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Surprise! Turnover is Even Worse than You Think.

Just when you thought turnover was bad enough, another bit of depressing news hits you in the face. I hate to be the one throwing a punch (ouch!), but I think it’s important for you to know the bigger picture. And, to understand that the costs are more than the ones you probably already know about: administration (accounting, payroll, benefits), recruiting, the interview process as a whole, orientation, and training—to name a few. The price tag of these activities adds up quickly, with many companies spending as much as 200% of the position’s annual salary to replace a lost employee.  

Those are mostly tangible costs, which you can actually calculate if you want to spend your time doing that. (It’s probably a good exercise, but it won’t be very fun unless you like spreadsheets. Really like spreadsheets.) The intangibles, though harder to quantify, are real. Here’s what you’ll be dealing with the next time you let another employee walk out the door:

Lower morale. Depending on the person, a resignation can be a real blow to your team’s spirit. If that person was a mentor, or a cheerleader, or a workhorse, or the one who always brought in home-baked treats, your team is going to feel a painful void. They may feel lost, sad, and unmotivated—for a longer period than you might expect. This growing unhappiness distracts employees from their work and can straight-up kill productivity. Now you haven’t just lost one productive person, you’ve virtually lost a whole team.

Increased workload. It’s rare that, when someone resigns, a replacement pops up like Pez in a dispenser. It takes time to fill that position—if you’re following best practices of hiring slow, anyway. Which you should be. A careful and deliberate recruiting approach is one of the first ways to ensure you won’t be doing it all over again in a few months. The downside of doing it right is that, in the mean time, the rest of your team is taking on the extra burden. In a short time, resentment can start breeding—and the focus of that resentment may be on you for not doing enough to prevent the loss in the first place. In addition to mild to moderate hostility is the reality that you’re stretching your team too thin. The added workload may not be sustainable over time, and your team may begin to wear down and burn out. Now you have another hit to productivity. And some possible wellness concerns, too.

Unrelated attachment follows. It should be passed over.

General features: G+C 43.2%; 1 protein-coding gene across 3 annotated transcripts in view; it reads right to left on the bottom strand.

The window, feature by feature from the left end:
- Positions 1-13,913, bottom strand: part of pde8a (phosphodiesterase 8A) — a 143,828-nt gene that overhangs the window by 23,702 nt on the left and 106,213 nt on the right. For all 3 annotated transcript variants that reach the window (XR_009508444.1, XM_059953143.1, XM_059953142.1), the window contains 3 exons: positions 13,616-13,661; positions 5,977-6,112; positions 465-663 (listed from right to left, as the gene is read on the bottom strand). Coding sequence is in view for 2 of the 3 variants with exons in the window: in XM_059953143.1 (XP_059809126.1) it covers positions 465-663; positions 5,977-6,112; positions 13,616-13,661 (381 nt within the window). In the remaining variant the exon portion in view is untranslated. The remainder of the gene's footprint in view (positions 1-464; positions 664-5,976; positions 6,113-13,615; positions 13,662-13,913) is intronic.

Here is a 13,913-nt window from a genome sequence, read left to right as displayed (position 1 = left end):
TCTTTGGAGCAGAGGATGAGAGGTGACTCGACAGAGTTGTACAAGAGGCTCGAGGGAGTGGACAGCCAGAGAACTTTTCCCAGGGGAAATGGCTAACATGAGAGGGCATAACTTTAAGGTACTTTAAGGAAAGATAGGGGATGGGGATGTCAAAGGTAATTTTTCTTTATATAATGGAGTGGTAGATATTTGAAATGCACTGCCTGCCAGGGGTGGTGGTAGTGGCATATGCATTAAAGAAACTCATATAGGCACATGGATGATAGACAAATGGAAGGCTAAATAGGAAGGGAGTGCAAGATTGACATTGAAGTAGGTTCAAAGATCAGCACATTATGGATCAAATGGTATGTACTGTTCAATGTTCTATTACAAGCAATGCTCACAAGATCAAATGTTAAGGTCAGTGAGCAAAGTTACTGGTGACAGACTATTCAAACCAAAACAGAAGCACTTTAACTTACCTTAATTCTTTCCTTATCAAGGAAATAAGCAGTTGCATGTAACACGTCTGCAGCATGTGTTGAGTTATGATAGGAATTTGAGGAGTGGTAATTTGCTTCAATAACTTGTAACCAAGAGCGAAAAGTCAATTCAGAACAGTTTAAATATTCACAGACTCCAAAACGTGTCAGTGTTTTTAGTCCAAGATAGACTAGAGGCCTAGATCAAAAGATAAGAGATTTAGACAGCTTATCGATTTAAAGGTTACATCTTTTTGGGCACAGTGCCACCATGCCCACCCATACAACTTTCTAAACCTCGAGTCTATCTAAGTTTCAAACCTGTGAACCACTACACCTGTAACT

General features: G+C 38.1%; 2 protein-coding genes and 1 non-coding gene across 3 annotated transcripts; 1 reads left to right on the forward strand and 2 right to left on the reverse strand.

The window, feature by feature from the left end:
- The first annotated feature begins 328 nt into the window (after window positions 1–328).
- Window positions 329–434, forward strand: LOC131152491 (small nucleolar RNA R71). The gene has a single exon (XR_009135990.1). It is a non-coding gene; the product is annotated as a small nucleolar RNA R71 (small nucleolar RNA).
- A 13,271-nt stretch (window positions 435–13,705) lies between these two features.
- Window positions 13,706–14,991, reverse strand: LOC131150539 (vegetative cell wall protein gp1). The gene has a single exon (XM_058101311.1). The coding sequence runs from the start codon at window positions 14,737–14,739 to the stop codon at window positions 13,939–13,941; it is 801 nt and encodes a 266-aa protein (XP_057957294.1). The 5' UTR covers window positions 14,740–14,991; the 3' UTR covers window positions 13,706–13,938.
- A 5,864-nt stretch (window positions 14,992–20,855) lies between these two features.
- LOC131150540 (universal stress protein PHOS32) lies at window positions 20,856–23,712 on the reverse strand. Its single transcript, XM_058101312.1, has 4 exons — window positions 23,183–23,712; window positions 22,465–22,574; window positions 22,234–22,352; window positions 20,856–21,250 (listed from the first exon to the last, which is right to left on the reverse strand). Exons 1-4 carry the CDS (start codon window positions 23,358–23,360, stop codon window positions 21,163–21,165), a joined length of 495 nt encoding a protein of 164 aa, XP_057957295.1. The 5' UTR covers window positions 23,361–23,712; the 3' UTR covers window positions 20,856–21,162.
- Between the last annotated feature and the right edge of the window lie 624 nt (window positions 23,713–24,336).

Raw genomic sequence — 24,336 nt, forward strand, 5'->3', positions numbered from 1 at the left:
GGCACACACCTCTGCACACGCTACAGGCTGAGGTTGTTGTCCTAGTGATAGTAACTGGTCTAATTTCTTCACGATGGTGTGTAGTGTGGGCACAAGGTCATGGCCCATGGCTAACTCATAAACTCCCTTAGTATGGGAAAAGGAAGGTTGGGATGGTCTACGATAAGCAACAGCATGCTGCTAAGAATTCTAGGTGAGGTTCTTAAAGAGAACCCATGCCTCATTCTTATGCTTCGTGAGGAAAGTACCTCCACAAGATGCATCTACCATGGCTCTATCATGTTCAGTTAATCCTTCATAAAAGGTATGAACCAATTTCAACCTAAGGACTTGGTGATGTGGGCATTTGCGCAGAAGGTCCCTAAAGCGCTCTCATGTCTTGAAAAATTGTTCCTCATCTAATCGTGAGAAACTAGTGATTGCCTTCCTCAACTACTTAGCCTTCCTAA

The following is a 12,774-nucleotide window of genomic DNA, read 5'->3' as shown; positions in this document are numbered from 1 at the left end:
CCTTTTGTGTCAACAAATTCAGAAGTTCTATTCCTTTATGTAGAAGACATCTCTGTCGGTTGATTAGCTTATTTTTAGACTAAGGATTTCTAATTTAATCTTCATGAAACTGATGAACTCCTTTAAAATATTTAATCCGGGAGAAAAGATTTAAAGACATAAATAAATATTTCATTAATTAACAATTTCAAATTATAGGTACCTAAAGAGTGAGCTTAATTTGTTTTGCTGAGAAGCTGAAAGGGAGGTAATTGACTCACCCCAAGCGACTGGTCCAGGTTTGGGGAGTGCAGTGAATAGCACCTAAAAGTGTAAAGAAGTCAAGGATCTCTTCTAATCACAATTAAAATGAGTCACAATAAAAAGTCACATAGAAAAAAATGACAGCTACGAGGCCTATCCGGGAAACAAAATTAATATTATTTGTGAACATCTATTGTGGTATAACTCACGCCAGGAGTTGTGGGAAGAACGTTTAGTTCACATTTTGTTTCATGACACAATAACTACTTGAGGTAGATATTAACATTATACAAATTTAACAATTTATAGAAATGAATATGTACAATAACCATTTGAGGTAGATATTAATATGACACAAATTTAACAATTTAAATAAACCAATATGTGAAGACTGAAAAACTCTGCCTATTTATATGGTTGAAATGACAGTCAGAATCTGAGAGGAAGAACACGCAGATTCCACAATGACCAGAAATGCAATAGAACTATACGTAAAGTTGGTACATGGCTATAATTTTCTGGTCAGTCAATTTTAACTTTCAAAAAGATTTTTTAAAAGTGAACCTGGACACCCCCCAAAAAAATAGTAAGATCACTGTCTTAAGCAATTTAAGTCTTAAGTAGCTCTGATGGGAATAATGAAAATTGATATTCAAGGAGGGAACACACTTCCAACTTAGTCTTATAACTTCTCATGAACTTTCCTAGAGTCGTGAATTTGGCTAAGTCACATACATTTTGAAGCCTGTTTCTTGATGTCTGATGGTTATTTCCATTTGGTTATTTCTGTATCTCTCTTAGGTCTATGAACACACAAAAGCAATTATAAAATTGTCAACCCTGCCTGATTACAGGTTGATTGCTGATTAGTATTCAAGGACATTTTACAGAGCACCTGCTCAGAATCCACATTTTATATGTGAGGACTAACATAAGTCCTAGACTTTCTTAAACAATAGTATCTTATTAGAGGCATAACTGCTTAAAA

A potential chain reaction: When an unhappy employee leaves the company, the source of the dissatisfaction is usually not a secret. That employee’s peers may start to wonder why they should stay—especially if the recently departed was trusted and respected. It’s common for team members to re-evaluate their situations in the wake of a resignation. They may begin to question their own choices or even feel foolish for hanging on in the face of such strong evidence that they shouldn’t. And, so, one by one, your best people start filing out the door. That’s one scenario. A mass exodus may also occur because of the culmination of lower morale, increased workload, AND pressure to follow suit. A triple whammy.   

It sounds a bit apocalyptic, doesn’t it? But it does happen—more often than you might think—and it can happen to your organization if you aren’t creating an environment where your most talented (and influential) people want to stay.  

Are you at risk? Learn how to spot the signs by checking out Why Your Talent is Leaving.

Are you already in the throes of a turnover catastrophe? We can help! Our solutions address employee needs from first days and beyond, helping you create a strong culture and a great place to work. The kind of place great people run to—not away from! 

Let's get started. Click here to schedule a demo today. 


About the Author:

Allison has been a professional writer since 2002, with experience working in a variety of business environments dating back to 1993. Her breadth of knowledge comes from time spent on both the manager and employee sides, as well as her years immersed in the employee recognition industry. As a writer, she insists on the Oxford comma, loves to un-dangle dangling participles, and often indulges in the subjunctive mood. True story.